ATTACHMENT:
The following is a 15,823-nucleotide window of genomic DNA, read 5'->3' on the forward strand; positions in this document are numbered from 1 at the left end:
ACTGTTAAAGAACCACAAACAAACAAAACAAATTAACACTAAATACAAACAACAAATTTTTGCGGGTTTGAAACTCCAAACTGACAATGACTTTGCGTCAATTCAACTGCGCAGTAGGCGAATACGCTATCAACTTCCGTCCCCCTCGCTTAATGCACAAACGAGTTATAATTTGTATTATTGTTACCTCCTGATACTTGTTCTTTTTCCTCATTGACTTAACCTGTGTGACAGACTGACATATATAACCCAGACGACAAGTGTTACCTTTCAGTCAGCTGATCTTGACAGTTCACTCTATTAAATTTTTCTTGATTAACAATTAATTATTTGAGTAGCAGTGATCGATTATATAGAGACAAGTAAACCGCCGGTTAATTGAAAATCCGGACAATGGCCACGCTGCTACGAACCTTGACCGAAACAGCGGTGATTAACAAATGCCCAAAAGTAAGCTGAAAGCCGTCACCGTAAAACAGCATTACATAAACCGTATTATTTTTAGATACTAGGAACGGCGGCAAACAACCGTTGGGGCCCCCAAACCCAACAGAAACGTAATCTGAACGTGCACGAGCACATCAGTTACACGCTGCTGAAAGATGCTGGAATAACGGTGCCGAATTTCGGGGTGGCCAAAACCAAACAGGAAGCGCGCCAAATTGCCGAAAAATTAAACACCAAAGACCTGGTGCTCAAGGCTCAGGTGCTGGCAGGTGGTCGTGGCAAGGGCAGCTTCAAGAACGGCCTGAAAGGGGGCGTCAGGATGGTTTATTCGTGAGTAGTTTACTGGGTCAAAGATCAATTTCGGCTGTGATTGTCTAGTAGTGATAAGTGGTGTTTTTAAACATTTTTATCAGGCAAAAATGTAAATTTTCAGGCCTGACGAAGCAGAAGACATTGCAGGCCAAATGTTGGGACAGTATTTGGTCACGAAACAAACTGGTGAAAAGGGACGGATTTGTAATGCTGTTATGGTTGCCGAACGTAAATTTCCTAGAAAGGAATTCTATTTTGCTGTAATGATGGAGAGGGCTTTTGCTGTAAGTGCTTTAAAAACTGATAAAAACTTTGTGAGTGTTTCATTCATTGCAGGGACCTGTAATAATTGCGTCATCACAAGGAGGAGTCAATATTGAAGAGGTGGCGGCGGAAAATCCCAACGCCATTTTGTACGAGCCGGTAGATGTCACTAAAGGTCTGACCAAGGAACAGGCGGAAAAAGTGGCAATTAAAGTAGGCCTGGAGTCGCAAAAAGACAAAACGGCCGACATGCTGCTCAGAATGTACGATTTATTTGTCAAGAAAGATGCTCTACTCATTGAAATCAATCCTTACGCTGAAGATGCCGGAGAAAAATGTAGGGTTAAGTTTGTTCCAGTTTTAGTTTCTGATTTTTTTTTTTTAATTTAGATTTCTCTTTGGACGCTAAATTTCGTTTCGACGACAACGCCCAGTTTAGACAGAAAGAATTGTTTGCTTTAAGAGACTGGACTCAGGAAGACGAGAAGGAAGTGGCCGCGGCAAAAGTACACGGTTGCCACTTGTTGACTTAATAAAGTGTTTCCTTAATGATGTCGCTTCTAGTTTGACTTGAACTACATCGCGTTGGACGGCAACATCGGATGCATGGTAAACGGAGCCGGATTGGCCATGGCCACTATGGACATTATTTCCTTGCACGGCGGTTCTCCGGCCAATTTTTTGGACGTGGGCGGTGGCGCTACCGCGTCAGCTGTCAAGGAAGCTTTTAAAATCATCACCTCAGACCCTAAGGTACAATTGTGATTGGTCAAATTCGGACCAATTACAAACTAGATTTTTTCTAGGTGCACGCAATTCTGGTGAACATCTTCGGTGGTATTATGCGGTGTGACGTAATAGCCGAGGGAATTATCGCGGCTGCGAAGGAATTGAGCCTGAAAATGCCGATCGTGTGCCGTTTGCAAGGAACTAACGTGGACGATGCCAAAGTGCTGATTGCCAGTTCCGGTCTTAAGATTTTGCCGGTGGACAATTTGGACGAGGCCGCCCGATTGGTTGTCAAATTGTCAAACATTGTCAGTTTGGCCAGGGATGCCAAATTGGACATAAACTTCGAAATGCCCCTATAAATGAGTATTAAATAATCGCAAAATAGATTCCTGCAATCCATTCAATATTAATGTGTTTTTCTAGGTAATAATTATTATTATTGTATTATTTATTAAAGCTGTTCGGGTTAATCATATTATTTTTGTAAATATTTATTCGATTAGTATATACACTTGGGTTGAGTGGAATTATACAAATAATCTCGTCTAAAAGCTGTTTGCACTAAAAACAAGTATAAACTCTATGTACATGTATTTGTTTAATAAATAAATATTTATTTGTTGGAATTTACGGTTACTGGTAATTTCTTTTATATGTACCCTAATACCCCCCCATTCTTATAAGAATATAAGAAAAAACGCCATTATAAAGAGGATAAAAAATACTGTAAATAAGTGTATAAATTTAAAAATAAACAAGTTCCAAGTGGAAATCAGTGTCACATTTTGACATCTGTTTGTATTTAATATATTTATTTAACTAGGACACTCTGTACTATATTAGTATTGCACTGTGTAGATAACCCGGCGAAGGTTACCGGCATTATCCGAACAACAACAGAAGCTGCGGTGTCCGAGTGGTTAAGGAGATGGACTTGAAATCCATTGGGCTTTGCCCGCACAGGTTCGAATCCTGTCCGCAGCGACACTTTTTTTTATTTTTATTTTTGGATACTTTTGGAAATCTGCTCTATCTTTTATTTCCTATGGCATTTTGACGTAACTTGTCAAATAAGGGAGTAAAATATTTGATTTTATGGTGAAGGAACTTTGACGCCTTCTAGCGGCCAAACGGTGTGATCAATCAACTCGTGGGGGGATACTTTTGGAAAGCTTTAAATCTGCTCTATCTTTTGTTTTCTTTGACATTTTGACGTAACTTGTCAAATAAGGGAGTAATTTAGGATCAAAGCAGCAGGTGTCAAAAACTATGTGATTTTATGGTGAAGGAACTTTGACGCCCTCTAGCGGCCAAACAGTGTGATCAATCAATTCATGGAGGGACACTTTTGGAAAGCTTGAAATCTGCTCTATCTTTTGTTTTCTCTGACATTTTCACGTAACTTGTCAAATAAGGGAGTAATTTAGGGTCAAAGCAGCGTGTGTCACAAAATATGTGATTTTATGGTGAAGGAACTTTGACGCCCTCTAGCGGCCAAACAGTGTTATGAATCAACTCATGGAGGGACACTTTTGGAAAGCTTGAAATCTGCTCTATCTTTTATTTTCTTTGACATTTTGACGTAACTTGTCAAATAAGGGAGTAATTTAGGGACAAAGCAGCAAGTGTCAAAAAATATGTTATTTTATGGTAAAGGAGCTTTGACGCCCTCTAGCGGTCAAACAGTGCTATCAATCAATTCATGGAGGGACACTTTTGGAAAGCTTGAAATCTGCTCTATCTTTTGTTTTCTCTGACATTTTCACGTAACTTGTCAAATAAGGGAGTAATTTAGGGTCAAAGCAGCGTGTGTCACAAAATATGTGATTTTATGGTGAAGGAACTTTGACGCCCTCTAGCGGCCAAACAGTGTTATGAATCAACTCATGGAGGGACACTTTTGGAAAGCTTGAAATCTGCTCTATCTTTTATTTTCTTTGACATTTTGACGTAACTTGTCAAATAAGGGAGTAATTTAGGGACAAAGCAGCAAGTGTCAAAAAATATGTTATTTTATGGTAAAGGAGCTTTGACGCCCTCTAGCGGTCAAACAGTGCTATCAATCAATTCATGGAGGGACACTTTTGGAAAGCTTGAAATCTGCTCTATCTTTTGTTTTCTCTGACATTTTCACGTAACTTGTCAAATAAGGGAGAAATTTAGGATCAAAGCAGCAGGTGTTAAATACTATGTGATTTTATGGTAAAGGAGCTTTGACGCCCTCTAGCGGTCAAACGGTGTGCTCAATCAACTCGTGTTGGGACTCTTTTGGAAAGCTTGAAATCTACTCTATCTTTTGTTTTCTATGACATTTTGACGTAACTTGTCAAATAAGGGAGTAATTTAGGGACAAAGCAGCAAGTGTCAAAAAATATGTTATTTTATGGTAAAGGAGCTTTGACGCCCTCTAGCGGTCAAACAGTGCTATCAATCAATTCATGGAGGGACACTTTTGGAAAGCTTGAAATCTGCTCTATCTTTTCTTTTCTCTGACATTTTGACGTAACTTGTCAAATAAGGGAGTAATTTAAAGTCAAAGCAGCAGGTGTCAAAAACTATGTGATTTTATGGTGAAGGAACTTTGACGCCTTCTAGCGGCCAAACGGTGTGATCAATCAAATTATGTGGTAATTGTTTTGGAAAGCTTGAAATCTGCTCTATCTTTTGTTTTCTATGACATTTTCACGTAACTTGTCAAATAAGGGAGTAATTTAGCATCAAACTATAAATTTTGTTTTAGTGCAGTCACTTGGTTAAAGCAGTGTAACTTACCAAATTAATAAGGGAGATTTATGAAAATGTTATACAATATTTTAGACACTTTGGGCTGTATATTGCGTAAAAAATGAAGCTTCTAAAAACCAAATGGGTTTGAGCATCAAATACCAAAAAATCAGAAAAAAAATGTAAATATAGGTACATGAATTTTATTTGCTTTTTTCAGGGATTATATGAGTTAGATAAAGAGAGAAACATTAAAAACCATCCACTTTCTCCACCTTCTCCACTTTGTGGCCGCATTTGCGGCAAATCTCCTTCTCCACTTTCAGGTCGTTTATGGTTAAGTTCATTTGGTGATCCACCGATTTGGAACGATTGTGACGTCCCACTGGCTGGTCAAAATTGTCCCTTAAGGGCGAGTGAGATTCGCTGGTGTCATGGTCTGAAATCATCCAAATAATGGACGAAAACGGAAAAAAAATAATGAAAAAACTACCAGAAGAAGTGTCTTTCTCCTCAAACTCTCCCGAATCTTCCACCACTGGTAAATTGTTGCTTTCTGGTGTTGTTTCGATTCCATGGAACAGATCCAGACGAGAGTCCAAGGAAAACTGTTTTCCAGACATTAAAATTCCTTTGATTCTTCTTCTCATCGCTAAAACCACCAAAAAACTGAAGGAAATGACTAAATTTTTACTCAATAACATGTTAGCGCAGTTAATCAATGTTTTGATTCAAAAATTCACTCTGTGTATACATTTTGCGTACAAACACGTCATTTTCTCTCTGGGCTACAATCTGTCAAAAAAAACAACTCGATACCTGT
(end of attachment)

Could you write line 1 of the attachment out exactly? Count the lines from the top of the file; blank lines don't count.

The following is a 15,823-nucleotide window of genomic DNA, read 5'->3' on the forward strand; positions in this document are numbered from 1 at the left end: